Greyfriar’s Bobby: A tale of the human-animal bond

Throughout history one constant has been the bond between humans and their pets. The human-animal bond has been described as something that is the mutually beneficial and dynamic relationship between humans and their pets and has lead to such quotes as “it often happens that man is more humanely related to a cat or dog than to any human being” Henry David Thoreau.

The tale of Greyfriar’s Bobby is a heartwarming true story which comes from the city of Edinburgh in Scotland. John Gray was a Constable in the Police force during the mid-1800s and, as such was required by the law to keep a watchdog. He chose a young Skye terrier puppy and named him ‘Bobby’.

As Bobby became a part of the lives of John Grey and his family, the character of the dog began to show. He was often seen wagging his tail and was devoted to family and friends. People described him as tenacious and courageous, but not aggressive. Loyalty to ‘Auld Jock’ (John Grey) was to become one of his most defining characteristics as he followed his master everywhere.

A memorial statue and bar named for Greyfriar’s Bobby

They had a favorite coffee house in Greyfriar’s Place where they could often be found sitting in the same seat enjoying a brew.They would often be on guard at the cattle markets, including the unpleasant night duty, ensuring that no one was there to steal the cattle before market. This meant that they were out in all kinds of cold, wet and generally unpleasant weather.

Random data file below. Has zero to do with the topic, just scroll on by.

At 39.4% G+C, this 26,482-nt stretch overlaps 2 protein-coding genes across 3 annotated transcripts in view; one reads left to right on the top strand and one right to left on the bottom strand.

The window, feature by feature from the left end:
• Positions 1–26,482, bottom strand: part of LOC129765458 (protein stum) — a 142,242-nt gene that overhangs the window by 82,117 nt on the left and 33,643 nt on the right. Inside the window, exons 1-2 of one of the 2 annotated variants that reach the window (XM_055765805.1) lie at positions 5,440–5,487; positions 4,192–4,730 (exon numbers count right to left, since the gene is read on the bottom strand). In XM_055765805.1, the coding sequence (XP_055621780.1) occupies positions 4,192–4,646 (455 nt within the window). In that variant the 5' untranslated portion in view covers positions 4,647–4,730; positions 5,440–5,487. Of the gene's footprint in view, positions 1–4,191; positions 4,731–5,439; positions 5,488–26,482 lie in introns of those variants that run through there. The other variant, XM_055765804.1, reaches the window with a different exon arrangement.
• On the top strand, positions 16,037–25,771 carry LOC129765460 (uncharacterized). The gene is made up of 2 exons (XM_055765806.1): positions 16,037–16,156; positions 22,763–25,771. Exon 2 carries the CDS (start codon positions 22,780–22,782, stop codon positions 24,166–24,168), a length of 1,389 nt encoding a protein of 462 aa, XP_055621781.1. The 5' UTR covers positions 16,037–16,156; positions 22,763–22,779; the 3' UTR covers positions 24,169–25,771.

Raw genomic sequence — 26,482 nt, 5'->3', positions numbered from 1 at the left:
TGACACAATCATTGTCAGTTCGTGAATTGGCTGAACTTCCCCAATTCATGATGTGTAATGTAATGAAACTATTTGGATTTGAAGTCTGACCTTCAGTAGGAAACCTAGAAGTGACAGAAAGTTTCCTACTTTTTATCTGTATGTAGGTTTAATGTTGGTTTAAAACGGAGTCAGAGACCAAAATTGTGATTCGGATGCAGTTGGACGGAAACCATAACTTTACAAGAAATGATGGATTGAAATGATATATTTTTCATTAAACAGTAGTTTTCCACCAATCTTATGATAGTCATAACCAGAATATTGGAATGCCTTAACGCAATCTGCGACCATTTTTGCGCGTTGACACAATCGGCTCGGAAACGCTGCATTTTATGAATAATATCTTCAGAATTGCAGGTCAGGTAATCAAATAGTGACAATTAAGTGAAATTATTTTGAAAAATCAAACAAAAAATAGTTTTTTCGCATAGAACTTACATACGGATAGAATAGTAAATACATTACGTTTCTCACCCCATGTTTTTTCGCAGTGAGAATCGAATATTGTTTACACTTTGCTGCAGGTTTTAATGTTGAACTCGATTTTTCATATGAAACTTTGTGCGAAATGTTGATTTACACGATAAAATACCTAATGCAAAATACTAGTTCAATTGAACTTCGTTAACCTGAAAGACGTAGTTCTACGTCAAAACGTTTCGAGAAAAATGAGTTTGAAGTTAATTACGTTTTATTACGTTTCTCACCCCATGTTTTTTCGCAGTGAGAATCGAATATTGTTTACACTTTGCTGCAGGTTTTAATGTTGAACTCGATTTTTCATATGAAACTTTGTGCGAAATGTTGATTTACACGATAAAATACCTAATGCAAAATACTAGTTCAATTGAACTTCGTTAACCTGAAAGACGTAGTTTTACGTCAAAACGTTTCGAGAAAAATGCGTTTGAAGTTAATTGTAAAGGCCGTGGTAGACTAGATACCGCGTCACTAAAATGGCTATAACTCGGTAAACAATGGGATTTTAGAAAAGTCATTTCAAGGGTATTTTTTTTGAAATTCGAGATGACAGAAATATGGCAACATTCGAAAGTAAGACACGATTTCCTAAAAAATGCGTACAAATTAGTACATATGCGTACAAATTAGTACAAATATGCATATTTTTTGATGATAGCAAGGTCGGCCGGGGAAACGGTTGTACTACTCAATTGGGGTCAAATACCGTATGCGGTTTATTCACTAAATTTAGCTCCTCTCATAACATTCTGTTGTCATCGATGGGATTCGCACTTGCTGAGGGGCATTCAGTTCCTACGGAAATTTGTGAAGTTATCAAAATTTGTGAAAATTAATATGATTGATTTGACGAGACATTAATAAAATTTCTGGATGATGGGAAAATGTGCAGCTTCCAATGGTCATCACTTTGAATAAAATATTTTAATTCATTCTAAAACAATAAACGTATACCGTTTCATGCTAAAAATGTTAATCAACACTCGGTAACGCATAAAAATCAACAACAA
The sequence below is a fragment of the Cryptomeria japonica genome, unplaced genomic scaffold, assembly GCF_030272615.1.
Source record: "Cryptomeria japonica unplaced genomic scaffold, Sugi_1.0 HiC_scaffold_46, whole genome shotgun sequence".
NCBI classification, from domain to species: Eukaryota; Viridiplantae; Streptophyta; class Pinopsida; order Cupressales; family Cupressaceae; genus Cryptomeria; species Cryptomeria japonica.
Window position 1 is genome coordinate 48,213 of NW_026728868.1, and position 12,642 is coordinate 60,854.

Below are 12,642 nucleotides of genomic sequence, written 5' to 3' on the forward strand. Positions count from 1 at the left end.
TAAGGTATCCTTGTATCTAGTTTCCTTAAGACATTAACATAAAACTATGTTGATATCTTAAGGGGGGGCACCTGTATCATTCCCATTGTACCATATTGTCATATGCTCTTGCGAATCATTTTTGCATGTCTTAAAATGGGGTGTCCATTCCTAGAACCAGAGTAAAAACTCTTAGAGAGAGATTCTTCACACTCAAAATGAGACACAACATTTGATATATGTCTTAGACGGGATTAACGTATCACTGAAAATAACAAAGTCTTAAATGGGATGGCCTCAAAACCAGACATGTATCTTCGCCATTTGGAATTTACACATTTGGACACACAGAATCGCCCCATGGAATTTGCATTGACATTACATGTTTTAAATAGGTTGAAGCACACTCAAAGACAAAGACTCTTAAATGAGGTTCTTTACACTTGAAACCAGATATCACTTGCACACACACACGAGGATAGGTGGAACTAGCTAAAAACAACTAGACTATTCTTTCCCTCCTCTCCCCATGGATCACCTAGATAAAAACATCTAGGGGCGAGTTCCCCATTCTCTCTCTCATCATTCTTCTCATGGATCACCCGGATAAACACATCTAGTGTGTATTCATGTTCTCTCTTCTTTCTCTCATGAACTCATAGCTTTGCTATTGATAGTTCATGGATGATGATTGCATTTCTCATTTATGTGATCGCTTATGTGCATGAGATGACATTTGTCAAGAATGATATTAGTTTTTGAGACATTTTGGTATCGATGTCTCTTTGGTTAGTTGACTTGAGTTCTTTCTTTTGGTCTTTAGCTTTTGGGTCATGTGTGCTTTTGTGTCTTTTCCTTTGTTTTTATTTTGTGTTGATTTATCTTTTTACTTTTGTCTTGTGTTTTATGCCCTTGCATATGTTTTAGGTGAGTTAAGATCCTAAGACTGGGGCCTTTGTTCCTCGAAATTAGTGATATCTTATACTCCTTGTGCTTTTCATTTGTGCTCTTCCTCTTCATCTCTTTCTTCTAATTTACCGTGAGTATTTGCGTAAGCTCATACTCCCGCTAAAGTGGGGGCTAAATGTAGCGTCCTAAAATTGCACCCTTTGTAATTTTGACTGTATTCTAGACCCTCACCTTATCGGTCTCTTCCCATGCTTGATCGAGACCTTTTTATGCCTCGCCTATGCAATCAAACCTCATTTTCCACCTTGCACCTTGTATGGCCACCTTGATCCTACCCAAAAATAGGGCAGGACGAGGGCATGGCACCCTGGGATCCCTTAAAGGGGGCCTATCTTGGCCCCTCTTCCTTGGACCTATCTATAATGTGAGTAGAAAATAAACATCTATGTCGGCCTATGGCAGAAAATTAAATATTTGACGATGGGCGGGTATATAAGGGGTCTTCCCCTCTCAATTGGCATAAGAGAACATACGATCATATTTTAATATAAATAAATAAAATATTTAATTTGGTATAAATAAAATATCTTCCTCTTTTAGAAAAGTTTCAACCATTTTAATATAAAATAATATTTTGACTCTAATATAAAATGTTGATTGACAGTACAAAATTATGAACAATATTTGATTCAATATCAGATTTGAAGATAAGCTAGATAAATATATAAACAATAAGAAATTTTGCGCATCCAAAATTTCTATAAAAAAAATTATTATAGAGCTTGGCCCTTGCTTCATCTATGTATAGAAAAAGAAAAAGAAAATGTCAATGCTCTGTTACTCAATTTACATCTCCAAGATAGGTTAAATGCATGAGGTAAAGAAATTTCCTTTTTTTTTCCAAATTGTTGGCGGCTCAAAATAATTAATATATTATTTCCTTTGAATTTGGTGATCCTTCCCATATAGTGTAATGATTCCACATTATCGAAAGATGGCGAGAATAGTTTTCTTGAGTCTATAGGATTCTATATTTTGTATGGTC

In October 1857, they were often out on cold wet nights patrolling the cattle yards. Auld Jock developed a terrible cough which continued to grow worse. In November he visited a doctor who diagnosed him with tuberculosis. Auld Jock was confined to his bed but by February of the following year he could not rise from it. Bobby lay at his feet throughout his illness and on the evening of the 8th of February, Jock died.

At John Grey’s funeral, witnesses described Bobby as one of the most conspicuous of all the mourners. The following morning, the curator of the cemetery where he had been buried found Bobby lying across the new mound of earth. The law of the time stated that dogs were not allowed in the Kirkyard so the curator was forced to drive him off. However, Bobby was back the next day and the day after that. The curator took pity on him and gave him food.

The Kirkyard became Bobby’s home as he refused to stray too far from his master’s grave. He made many friends and was even given a weekly treat of steak from a Sergeant of the Royal Engineers.

Bobby grew so much in the hearts of the townspeople that when he was in danger of being destroyed due to not having a licensed owner, The Lord Provost stepped in and paid his license fee, declaring him as owned by the town council.

Bobby continued to keep vigil at the grave of John Grey for 14 years, until his death in 1872. The townspeople buried him on consecrated ground in front of the Kirk and memorials are in place in the town to this day.

The human-animal bond is something truly inspiring to experience. This tale of unquestioning loyalty despite the discomfort being in the Kirkyard through all weather must have brought shows how strong that bond can be.